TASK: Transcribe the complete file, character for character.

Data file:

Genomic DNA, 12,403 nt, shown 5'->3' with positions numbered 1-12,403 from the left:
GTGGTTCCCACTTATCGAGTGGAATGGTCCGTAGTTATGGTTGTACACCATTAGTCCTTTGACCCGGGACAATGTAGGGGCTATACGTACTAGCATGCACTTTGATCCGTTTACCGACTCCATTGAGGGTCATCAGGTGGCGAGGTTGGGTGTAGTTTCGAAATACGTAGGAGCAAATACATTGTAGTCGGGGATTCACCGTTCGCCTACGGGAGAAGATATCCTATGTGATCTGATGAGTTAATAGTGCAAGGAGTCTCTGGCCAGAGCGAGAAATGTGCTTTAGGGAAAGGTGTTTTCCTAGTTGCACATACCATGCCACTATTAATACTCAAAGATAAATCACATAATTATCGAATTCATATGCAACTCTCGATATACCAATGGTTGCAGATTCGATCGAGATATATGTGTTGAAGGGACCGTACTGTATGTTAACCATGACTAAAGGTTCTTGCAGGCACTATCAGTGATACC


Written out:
Genomic DNA, 12,403 nt, shown 5'->3' with positions numbered 1-12,403 from the left:
GTGGTTCCCACTTATCGAGTGGAATGGTCCGTAGTTATGGTTGTACACCATTAGTCCTTTGACCCGGGACAATGTAGGGGCTATACGTACTAGCATGCACTTTGATCCGTTTACCGACTCCATTGAGGGTCATCAGGTGGCGAGGTTGGGTGTAGTTTCGAAATACGTAGGAGCAAATACATTGTAGTCGGGGATTCACCGTTCGCCTACGGGAGAAGATATCCTATGTGATCTGATGAGTTAATAGTGCAAGGAGTCTCTGGCCAGAGCGAGAAATGTGCTTTAGGGAAAGGTGTTTTCCTAGTTGCACATACCATGCCACTATTAATACTCAAAGATAAATCACATAATTATCGAATTCATATGCAACTCTCGATATACCAATGGTTGCAGATTCGATCGAGATATATGTGTTGAAGGGACCGTACTGTATGTTAACCATGACTAAAGGTTCTTGCAGGCACTATCAGTGATACC